It is alarming and despicable that some people apparently prefer to be less compassionate, if not gruesomely sadistic, writes Mustafa K Anuar.
The suicide of a Sarawak teenager recently who fell to her death after allegedly being encouraged by her Instagram “followers” is as tragic as it is alarming.
It is tragic because it appears that the teenager, who seemed depressed, was desperately searching for help and answers to her nagging woes.
And yet, 69% of social media users who responded to a poll the teenager posted prior to her suicide opted for her death over life.
It is alarming and despicable that these people apparently preferred to be less compassionate, if not gruesomely sadistic. It seems that these social media users were emboldened to do the ghastly by their assumed anonymity and being perverted spectators, which a culture of clickbait nurtures.
These Instagram users have crossed the line because this kind of behaviour is not exactly one that is in line with the spirit of a caring society espoused by our leaders.
It is not surprising, therefore, that this incident prompted the authorities, particularly Communications and Multimedia Minister Gobind Singh Deo, to take steps to prevent such things from recurring. He said the government would attempt to tweak the existing Communications and Multimedia Act in order to address this problem.
This endeavour, however, must be executed in a measured manner so that freedom of expression is not violated.
The Malaysian government is not alone in its concern about the abuse of social media, especially in the wake of cyber-bullying as well as the killings of people that were live-streamed and photographed. The British government and its health professionals, for example, have pressured Instagram recently to be mindful of the safety of child and young users, especially those who have the tendency to harm themselves.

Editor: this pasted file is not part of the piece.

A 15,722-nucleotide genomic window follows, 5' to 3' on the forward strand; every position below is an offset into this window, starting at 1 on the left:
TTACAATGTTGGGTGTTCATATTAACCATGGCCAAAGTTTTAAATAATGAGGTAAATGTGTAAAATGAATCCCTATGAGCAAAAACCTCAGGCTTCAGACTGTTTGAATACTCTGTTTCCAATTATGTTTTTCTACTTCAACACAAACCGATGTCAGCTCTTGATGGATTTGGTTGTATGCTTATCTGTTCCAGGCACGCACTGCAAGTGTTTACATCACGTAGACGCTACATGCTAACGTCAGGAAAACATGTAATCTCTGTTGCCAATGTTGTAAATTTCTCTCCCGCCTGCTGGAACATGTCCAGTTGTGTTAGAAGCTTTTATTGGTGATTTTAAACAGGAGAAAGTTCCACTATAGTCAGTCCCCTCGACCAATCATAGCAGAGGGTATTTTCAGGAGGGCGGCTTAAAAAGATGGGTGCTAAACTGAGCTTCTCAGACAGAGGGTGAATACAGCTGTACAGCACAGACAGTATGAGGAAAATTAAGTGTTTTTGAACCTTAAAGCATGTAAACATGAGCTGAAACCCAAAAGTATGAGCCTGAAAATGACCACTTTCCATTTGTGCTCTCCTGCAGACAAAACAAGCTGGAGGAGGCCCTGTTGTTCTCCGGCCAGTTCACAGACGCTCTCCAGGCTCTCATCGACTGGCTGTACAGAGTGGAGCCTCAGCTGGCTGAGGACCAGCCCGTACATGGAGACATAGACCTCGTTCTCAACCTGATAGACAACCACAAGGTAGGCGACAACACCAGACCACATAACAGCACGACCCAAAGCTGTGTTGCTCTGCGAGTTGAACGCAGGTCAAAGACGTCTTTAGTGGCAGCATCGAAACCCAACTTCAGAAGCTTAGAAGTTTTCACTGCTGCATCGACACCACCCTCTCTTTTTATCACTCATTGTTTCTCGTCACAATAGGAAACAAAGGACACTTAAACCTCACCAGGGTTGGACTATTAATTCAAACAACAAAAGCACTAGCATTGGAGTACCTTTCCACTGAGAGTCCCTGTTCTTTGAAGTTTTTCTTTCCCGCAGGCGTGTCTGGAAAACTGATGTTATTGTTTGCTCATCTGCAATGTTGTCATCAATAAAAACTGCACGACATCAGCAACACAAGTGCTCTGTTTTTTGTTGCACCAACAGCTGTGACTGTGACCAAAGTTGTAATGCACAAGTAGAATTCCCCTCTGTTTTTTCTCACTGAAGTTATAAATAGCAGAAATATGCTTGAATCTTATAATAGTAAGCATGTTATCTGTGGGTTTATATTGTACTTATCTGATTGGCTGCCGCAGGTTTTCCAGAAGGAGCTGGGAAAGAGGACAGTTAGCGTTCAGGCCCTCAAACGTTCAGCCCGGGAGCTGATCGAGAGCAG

While the move to regulate social media is borne out of genuine concern and intent, it is also incumbent upon members of society to see the abuse or misuse of social media as a symptom of a larger social problem.
Young people these days face, for instance, high expectations from parents, relatives and friends to perform extremely well in their studies, which, in turn, could compel them to resort to social media for help or diversion to lessen their anxiety and fear of shame. Those who acquire low self-esteem as a result of societal pressure might be led to harm themselves (or harm others) in various dreadful ways.
A broken home can be another reason that could bring about a sense of helplessness in a youth. He or she certainly needs a friend who is caring, not judgmental.
The lack of compassion among members of society towards troubled individuals also speaks volume about the nature of society that we live in.
Off-line human interaction is equally, if not more, important. More obliging and concerned members of the public would have made it unnecessary for the afflicted or the troubled to search for help and support over social media.
This is, of course, not to say that the social media may not necessarily provide good support or advice at all. But there is always the risk of troubled individuals being side-tracked into something destructive or harmful as shown by the Sarawak incident.
Let this tragic fall be a wake-up call to all of us, especially those who think life is just a click away.